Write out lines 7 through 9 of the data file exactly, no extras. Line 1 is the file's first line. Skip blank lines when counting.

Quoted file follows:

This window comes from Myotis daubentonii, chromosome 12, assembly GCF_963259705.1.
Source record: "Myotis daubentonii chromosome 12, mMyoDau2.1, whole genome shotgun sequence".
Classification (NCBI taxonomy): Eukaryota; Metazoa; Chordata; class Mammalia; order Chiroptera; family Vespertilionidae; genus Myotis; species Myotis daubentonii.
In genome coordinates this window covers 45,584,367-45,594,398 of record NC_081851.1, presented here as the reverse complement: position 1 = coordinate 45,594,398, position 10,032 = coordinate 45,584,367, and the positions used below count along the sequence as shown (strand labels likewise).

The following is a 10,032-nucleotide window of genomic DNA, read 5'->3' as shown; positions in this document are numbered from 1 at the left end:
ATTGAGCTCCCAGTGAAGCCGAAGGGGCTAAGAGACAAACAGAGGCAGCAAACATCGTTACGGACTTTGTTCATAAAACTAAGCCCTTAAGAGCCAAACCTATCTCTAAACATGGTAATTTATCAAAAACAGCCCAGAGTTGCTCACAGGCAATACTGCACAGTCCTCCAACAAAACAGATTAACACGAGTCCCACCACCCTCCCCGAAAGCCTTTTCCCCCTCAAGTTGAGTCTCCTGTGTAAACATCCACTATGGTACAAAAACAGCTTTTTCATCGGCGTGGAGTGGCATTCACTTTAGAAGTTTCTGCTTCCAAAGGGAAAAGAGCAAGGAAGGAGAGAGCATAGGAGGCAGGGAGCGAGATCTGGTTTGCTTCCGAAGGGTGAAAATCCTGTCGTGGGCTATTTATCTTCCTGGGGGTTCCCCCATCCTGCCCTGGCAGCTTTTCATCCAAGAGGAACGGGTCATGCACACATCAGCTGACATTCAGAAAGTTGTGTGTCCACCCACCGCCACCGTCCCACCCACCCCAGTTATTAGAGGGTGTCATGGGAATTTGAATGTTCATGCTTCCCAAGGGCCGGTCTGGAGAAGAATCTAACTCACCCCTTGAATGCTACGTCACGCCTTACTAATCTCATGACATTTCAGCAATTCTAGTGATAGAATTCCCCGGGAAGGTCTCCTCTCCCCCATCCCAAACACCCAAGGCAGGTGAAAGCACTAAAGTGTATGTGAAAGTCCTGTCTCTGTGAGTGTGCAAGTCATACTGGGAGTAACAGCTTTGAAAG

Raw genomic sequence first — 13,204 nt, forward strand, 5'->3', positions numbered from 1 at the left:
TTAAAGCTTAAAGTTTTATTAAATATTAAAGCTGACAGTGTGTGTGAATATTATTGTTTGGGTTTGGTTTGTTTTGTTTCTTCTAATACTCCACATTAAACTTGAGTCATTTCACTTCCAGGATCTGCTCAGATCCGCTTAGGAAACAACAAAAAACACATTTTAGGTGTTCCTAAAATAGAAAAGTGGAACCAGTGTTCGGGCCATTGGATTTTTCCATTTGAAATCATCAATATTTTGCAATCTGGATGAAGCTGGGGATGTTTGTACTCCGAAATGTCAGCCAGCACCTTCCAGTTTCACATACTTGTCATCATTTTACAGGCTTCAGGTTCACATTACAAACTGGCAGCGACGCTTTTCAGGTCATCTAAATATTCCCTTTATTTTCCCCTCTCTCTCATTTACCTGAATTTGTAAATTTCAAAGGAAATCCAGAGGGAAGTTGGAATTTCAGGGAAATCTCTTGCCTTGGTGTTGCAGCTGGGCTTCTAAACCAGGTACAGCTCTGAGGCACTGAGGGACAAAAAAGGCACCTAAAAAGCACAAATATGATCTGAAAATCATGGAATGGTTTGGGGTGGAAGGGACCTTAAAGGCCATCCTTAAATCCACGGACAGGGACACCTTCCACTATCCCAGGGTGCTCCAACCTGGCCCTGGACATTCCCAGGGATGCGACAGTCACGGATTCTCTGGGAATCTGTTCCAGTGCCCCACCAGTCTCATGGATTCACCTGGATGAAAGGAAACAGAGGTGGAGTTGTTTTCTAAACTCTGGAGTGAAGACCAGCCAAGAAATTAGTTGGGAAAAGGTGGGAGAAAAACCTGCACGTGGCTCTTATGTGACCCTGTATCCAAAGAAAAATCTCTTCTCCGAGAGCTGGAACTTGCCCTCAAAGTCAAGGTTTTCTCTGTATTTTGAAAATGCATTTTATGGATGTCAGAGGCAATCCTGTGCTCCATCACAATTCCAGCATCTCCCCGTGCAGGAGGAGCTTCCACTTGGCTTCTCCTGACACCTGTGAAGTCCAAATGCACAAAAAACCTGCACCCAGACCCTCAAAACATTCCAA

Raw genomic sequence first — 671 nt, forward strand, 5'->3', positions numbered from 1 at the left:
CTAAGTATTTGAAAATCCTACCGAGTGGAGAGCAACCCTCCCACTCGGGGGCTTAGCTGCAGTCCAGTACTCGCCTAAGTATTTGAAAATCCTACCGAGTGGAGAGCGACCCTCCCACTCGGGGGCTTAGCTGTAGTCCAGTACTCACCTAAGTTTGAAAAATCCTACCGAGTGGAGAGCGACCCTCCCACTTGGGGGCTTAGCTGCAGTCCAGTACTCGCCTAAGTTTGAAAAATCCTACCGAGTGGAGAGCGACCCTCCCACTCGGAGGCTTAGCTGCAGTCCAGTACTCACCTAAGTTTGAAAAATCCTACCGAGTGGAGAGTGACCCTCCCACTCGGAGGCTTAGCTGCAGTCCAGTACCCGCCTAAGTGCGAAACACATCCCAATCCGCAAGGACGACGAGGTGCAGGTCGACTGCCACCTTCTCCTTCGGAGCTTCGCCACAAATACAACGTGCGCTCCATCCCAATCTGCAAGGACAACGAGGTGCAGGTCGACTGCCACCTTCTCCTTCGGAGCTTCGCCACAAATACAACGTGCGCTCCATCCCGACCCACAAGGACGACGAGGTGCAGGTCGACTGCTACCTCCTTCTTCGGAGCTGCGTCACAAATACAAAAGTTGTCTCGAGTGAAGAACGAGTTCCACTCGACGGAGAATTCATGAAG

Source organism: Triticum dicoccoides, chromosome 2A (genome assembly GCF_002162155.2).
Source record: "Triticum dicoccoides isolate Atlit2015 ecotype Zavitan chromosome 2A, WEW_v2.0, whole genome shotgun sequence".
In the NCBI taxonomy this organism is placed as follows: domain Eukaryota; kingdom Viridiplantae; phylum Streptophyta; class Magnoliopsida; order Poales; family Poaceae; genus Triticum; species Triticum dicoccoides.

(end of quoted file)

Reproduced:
Raw genomic sequence first — 13,204 nt, forward strand, 5'->3', positions numbered from 1 at the left:
TTAAAGCTTAAAGTTTTATTAAATATTAAAGCTGACAGTGTGTGTGAATATTATTGTTTGGGTTTGGTTTGTTTTGTTTCTTCTAATACTCCACATTAAACTTGAGTCATTTCACTTCCAGGATCTGCTCAGATCCGCTTAGGAAACAACAAAAAACACATTTTAGGTGTTCCTAAAATAGAAAAGTGGAACCAGTGTTCGGGCCATTGGATTTTTCCATTTGAAATCATCAATATTTTGCAATCTGGATGAAGCTGGGGATGTTTGTACTCCGAAATGTCAGCCAGCACCTTCCAGTTTCACATACTTGTCATCATTTTACAGGCTTCAGGTTCACATTACAAACTGGCAGCGACGCTTTTCAGGTCATCTAAATATTCCCTTTATTTTCCCCTCTCTCTCATTTACCTGAATTTGTAAATTTCAAAGGAAATCCAGAGGGAAGTTGGAATTTCAGGGAAATCTCTTGCCTTGGTGTTGCAGCTGGGCTTCTAAACCAGGTACAGCTCTGAGGCACTGAGGGACAAAAAAGGCACCTAAAAAGCACAAATATGATCTGAAAATCATGGAATGGTTTGGGGTGGAAGGGACCTTAAAGGCCATCCTTAAATCCACGGACAGGGACACCTTCCACTATCCCAGGGTGCTCCAACCTGGCCCTGGACATTCCCAGGGATGCGACAGTCACGGATTCTCTGGGAATCTGTTCCAGTGCCCCACCAGTCTCATGGATTCACCTGGATGAAAGGAAACAGAGGTGGAGTTGTTTTCTAAACTCTGGAGTGAAGACCAGCCAAGAAATTAGTTGGGAAAAGGTGGGAGAAAAACCTGCACGTGGCTCTTATGTGACCCTGTATCCAAAGAAAAATCTCTTCTCCGAGAGCTGGAACTTGCCCTCAAAGTCAAGGTTTTCTCTGTATTTTGAAAATGCATTTTATGGATGTCAGAGGCAATCCTGTGCTCCATCACAATTCCAGCATCTCCCCGTGCAGGAGGAGCTTCCACTTGGCTTCTCCTGACACCTGTGAAGTCCAAATGCACAAAAAACCTGCACCCAGACCCTCAAAACATTCCAA

Raw genomic sequence first — 671 nt, forward strand, 5'->3', positions numbered from 1 at the left: